The diagram below shows how leisure facilities are spread out in urban areas. In general, leisure facilities are concentrated in the central urban area. More modern facilities such as large out-of-town shopping areas are often found on the urban-rural fringe (the edge of the city) where land prices are lower.

  • Intra-urban spatial hierarchy. Source: Geographypods, 2017 [likely based on Nagle and Cooke, 2017]

The two main factors that affect the distribution of these facilities are cost of land, and historical influences.

Cost of land

The larger the facility, the more land it uses. More land means the total cost of the land required is higher. Some leisure activities don’t make much money (such as athletics grounds), so they can’t afford the land in the middle of the city and they have to go to the outskirts. This links to bid-rent theory, which suggests that there is competition for land in urban areas, and that each competitor will pay the maximum price it can afford.

History

There are some facilities near the city centre that take up large amounts of space, which were planned in the early development of the modern city when it was difficult to travel outside of the city for open space. Examples include major parks, such as Hyde Park in London and Central Park in New York. Similarly, many football grounds are found in the inner city (or the ‘transition zone’) because they were originally built when the spectators were living and working nearby in the factories which have now closed down. These facilities have been ‘left behind’ as the city grew around them.


Sources

Eurostat, 2017. Urban-rural typology http://ec.europa.eu/eurostat/statistics-explained/index.php/Urban-rural_typology Accessed 7th November 2017.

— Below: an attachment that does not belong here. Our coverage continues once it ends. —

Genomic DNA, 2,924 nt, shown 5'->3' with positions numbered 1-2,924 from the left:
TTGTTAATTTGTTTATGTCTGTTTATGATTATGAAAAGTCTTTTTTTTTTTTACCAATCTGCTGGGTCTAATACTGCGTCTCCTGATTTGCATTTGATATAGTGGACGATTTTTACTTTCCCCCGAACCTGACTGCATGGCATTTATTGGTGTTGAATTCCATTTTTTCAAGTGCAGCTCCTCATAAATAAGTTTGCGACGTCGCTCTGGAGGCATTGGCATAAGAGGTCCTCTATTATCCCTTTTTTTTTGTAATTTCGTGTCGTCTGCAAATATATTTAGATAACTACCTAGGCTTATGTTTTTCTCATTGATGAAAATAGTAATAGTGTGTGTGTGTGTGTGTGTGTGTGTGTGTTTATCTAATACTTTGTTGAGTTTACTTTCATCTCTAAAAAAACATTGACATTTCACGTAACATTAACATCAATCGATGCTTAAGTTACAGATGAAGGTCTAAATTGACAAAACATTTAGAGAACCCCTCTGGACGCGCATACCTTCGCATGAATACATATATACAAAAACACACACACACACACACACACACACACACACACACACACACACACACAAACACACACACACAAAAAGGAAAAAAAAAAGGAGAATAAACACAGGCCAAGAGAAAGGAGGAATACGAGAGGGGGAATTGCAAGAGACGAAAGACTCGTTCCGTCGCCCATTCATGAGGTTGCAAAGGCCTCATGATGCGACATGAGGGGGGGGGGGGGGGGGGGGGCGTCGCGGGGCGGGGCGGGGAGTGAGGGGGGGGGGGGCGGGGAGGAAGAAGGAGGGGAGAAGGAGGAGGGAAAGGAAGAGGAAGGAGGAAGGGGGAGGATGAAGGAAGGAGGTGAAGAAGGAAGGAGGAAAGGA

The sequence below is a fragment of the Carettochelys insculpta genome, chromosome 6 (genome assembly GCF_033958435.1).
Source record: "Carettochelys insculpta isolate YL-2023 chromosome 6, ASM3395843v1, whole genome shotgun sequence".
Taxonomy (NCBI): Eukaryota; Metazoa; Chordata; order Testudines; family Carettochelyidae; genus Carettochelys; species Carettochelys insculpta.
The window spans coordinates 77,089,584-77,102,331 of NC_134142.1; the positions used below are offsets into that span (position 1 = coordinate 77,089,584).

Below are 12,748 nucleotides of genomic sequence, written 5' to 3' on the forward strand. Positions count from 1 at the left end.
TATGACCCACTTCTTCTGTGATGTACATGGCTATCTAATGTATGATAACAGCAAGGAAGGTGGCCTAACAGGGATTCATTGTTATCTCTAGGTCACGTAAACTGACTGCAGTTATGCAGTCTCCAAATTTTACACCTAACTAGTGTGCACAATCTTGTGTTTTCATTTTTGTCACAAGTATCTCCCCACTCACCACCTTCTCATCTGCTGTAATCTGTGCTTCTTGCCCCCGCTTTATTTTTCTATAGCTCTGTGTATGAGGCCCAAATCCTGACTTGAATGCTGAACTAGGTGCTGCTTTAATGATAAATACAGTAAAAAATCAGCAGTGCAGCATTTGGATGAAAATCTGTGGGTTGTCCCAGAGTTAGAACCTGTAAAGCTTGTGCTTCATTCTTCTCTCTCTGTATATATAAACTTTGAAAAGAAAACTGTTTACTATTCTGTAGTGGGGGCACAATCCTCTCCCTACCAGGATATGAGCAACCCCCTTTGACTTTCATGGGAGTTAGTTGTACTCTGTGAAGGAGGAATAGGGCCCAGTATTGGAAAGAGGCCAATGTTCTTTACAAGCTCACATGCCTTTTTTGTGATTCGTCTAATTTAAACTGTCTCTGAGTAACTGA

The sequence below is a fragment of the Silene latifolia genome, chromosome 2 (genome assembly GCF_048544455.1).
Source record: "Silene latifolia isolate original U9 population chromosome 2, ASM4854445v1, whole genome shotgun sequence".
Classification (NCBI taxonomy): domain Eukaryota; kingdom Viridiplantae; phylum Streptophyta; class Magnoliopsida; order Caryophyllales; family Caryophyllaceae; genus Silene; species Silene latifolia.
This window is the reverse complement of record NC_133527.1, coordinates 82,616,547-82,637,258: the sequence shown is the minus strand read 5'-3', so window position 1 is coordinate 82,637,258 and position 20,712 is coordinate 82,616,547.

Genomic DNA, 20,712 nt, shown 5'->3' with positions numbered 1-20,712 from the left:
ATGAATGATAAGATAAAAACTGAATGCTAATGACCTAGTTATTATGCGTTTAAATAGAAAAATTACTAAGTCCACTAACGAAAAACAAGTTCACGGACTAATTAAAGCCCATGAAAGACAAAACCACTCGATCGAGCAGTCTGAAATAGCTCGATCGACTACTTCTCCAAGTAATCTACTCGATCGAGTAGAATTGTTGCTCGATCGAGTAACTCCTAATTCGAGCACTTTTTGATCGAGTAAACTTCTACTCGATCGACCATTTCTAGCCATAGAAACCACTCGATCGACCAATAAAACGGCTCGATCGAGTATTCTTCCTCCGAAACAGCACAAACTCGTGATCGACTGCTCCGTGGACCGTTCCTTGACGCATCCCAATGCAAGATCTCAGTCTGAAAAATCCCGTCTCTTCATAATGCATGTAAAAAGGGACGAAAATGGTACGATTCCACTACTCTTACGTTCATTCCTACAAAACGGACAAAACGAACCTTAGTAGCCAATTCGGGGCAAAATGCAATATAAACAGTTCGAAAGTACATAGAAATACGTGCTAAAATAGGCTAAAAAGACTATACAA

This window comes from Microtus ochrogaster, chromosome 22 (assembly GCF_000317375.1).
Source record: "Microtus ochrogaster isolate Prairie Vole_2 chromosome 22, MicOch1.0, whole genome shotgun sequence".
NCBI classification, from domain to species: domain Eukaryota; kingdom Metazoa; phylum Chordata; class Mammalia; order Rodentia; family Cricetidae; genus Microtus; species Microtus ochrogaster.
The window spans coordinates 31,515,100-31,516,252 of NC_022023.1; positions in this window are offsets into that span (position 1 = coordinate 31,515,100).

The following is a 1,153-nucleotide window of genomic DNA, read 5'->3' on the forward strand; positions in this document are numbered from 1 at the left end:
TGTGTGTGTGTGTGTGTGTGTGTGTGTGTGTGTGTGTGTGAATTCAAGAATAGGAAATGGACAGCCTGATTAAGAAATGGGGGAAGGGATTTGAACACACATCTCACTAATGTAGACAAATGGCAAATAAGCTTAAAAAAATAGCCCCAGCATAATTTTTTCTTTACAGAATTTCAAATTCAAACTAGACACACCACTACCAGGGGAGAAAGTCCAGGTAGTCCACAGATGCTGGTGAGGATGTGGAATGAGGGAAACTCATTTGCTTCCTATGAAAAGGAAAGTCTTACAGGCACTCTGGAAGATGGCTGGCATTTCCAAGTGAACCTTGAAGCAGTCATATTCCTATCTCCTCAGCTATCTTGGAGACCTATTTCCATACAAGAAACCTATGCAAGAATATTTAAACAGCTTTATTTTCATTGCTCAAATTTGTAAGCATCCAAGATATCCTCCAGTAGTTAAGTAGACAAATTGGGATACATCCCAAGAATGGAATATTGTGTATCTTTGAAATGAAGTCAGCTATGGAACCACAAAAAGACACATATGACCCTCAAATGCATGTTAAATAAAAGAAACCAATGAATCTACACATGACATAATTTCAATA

Geographypods, 2017. The Leisure Hierarchy – Toulouse. http://www.geographypods.com/7-leisure-at-local-scale-sport.html Accessed 10th November 2017.

HKPD [Hong Kong Planning Department], 2014. Chapter 3 : Community Facilities. http://www.pland.gov.hk/pland_en/tech_doc/hkpsg/full/ch3/ch3_text.htm#c9 Accessed 7th November 2017.

Mayhew, S., 2015. A dictionary of geography. Oxford University Press, USA.

Nagle, G., and Cooke, B., 2017. Geography: Course Companion. Oxford University Press.

Sheffield City Council, 2011. South Yorkshire Residential Design Guide. Studio REAL.

Stephens, A., 2015. Grocery Store Chain Gambles on Downtown Cleveland https://nextcity.org/daily/entry/family-grocers-gamble-on-downtown-cleveland Accessed 7th November 2017.


Leisure hierarchy and sphere of influence: Learning activities

Questions

  1. Define ‘leisure hierarchy’. [1]
  2. Describe the types of facility found at different levels of the leisure hierarchy. [3]
  3. Define ‘sphere of influence’. [2]
  4. Explain what is meant by ‘threshold population’. [2]
  5. Suggest reasons why the sphere of influence varies for the following features [2 per feature]:
    1. A local gym
    2. A local league football ground
    3. A national park
    4. A national stadium

6. Explain why some facilities that require a large land area, such as a football ground or a park, are found near the centre of the city. [4]

7. Explain why most facilities that require large amounts of land, such as out-of-town shopping centres, are found on the urban-rural fringe. [4]

Other tasks

For a city of your choice:

  • Look up the city on Google Maps or a similar maps application
  • Use the search function to plot the locations of the following features:
    • Parks
    • Ice rinks
    • Indoor shopping centres
    • Sports stadia
    • Other leisure, tourism and sports facilities of your choice
  • Place the facilities into a hierarchy according to how many there are in your city
  • Describe the distribution of each leisure facility. (Are they clustered? Found in certain parts of the city?)
  • Suggest reasons why the distribution of the facility does or does not follow the expected pattern of the intra-urban leisure hierarchy.

© Matthew Burdett, 2018. All rights reserved.

All secondary material on this site is clearly referenced and may be subject to copyright restrictions by the original authors. All original material on this page is subject to copyright.